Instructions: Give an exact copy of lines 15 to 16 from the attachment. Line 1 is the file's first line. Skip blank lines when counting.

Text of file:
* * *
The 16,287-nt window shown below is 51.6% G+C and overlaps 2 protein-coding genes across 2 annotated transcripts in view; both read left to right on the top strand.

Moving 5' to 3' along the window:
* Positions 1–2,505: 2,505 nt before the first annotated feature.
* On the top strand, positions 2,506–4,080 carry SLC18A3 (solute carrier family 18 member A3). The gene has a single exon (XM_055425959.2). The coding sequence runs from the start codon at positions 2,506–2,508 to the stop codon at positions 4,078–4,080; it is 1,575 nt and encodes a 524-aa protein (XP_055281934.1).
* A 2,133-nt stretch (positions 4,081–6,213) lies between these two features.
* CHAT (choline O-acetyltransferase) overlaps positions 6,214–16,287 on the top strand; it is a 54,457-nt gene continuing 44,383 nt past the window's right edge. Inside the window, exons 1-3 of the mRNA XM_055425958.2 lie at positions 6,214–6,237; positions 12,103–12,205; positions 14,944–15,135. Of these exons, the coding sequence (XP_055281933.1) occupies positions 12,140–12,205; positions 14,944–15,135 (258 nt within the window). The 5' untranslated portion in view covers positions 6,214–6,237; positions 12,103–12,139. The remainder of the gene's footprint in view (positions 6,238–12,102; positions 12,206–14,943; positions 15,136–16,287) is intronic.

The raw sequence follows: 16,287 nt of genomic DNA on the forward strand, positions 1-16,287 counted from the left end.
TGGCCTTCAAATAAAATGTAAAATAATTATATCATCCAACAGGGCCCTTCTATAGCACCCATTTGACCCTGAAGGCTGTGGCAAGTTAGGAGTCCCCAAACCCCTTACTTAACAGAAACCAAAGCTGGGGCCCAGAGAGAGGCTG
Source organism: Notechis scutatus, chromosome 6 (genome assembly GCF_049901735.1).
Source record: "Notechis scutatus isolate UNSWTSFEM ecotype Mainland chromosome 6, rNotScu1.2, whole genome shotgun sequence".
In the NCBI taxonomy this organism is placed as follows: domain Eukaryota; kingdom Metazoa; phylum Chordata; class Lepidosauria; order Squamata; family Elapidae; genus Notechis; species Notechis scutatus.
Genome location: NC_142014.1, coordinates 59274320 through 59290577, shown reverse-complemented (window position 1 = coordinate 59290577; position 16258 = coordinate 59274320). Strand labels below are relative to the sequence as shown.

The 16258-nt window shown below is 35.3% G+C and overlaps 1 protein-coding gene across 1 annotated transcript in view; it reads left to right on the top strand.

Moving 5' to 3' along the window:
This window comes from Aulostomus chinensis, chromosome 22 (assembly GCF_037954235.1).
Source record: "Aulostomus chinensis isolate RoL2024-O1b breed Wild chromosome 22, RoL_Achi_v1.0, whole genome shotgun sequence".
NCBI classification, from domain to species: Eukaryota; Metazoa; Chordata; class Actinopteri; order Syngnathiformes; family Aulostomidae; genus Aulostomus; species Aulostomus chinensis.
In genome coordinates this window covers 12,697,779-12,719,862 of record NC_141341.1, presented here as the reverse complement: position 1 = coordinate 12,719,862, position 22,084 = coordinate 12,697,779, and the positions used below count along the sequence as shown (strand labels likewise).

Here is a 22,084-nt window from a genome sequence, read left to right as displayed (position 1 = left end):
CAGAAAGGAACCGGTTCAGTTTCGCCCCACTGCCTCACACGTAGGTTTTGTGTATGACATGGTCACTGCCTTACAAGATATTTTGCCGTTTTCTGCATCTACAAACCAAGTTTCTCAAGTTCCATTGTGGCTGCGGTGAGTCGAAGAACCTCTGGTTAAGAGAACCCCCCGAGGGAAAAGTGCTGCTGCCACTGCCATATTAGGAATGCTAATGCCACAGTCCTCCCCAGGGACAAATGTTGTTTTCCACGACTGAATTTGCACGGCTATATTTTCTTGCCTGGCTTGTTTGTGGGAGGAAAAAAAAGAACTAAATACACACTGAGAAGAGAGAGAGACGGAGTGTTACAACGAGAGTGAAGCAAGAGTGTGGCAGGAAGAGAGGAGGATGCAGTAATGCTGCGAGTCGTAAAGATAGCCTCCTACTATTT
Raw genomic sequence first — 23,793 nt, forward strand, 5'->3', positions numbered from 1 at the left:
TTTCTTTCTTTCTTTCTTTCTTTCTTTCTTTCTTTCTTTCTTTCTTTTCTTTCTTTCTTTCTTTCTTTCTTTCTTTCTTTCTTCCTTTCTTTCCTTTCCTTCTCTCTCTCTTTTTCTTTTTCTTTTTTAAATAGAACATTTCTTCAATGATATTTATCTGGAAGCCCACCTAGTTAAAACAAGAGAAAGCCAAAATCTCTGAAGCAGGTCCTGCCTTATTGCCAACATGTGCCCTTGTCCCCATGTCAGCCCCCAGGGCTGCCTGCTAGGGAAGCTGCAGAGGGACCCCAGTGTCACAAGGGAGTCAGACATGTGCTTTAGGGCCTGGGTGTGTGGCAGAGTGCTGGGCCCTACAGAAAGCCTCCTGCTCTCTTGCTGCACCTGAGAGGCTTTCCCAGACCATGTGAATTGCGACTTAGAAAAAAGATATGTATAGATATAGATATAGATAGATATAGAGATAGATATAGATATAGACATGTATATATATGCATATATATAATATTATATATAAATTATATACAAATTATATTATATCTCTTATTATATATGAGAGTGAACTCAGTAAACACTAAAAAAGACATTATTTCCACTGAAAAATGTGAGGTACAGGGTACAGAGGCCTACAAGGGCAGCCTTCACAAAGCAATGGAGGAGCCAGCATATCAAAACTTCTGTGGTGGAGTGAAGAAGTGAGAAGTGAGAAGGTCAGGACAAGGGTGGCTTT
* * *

This window comes from Aulostomus chinensis, chromosome 22 (assembly GCF_037954235.1).
Source record: "Aulostomus chinensis isolate RoL2024-O1b breed Wild chromosome 22, RoL_Achi_v1.0, whole genome shotgun sequence".